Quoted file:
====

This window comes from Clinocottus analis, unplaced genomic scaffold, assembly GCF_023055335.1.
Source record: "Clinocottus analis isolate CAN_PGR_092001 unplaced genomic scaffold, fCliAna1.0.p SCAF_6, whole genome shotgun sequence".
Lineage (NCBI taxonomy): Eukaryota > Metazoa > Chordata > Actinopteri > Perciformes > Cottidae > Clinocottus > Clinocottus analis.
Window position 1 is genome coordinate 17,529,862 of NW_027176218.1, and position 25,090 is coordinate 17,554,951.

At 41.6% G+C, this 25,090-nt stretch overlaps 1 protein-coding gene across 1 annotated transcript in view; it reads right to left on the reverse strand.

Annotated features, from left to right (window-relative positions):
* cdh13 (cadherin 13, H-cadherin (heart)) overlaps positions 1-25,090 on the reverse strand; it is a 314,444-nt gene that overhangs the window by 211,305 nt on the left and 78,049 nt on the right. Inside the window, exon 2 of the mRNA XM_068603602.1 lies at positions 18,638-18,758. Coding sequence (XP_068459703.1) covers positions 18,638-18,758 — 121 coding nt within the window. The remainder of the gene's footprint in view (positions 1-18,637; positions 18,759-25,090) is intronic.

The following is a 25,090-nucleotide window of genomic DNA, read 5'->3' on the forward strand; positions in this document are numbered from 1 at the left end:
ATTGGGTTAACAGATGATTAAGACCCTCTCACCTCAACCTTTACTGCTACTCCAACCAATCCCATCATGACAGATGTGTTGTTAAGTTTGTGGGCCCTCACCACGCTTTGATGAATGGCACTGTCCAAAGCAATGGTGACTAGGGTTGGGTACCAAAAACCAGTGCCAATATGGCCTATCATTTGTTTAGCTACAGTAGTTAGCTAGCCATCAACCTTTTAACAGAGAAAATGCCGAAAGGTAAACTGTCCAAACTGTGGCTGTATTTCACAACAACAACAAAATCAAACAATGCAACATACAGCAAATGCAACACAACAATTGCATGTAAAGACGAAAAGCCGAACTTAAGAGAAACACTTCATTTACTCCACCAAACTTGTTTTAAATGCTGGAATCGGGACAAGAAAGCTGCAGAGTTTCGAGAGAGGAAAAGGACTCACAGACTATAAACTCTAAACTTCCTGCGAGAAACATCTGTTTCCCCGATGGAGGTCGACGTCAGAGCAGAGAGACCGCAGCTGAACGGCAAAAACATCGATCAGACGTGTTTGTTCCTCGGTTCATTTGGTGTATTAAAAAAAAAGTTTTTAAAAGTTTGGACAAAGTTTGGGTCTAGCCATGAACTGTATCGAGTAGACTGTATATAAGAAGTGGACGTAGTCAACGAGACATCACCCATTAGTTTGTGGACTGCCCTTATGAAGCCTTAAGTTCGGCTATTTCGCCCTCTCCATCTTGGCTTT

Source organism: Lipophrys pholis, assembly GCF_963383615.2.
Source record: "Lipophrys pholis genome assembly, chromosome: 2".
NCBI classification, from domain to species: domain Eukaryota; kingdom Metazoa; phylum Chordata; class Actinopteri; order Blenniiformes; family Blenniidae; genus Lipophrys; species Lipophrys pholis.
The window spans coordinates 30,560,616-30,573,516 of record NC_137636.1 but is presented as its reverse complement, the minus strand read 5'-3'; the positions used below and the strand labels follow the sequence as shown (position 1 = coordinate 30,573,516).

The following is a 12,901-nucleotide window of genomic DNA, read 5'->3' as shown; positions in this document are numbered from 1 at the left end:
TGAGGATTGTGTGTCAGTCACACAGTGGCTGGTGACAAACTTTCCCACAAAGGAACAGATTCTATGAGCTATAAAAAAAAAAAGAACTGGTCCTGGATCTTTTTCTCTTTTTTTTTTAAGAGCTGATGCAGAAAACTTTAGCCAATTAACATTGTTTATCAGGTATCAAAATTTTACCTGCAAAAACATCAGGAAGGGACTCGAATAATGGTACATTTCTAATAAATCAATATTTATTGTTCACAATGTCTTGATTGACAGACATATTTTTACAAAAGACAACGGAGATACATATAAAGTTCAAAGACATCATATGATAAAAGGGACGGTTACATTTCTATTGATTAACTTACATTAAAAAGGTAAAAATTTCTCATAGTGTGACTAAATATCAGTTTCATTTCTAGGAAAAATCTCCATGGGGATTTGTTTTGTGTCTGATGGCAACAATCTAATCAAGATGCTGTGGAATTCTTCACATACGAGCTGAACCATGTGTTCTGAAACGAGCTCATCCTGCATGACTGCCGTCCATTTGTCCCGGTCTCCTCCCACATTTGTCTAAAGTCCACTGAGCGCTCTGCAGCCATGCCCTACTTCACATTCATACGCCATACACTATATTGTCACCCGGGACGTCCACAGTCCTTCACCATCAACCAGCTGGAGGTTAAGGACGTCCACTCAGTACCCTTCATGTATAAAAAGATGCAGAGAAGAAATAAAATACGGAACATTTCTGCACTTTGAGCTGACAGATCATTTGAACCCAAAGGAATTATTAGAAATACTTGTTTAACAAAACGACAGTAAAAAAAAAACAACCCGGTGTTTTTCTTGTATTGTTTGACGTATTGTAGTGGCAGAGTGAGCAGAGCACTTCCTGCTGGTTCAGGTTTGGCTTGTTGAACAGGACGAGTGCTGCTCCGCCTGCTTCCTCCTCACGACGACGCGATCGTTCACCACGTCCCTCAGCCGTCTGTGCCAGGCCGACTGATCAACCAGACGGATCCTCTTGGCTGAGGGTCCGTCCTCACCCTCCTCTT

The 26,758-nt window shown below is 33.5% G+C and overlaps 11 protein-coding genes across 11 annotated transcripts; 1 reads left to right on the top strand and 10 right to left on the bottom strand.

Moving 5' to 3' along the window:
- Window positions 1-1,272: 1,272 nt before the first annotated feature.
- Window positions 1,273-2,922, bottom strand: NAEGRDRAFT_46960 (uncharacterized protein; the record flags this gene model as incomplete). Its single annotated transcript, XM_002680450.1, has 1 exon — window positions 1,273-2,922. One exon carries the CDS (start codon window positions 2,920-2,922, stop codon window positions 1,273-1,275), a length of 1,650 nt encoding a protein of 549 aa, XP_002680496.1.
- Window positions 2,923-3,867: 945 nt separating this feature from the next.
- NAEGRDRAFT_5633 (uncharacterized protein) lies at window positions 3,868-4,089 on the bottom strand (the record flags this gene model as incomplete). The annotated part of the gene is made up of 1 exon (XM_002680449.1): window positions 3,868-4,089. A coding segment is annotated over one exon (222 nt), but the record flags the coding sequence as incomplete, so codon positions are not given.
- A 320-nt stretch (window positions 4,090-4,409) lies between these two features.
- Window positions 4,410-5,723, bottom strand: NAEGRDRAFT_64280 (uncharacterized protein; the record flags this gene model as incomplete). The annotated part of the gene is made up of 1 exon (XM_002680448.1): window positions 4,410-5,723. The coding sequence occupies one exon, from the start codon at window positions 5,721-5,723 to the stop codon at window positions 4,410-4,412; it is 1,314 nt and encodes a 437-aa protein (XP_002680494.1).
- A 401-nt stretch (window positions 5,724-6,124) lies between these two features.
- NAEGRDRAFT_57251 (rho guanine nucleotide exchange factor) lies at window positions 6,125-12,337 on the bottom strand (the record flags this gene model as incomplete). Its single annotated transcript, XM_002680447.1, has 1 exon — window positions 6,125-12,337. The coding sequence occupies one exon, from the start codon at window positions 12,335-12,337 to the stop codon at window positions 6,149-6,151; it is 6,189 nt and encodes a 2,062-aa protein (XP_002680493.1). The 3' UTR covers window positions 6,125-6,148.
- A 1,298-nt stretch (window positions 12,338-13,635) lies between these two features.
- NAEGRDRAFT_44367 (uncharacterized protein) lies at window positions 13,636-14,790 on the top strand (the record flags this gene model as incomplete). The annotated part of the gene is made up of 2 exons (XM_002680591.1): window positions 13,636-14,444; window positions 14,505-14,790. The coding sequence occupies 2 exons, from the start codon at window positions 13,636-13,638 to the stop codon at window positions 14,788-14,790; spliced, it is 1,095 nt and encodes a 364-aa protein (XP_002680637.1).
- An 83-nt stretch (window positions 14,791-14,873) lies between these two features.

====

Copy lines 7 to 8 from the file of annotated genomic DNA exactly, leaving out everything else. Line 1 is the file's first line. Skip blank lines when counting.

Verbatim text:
* cdh13 (cadherin 13, H-cadherin (heart)) overlaps positions 1-25,090 on the reverse strand; it is a 314,444-nt gene that overhangs the window by 211,305 nt on the left and 78,049 nt on the right. Inside the window, exon 2 of the mRNA XM_068603602.1 lies at positions 18,638-18,758. Coding sequence (XP_068459703.1) covers positions 18,638-18,758 — 121 coding nt within the window. The remainder of the gene's footprint in view (positions 1-18,637; positions 18,759-25,090) is intronic.

The following is a 25,090-nucleotide window of genomic DNA, read 5'->3' on the forward strand; positions in this document are numbered from 1 at the left end: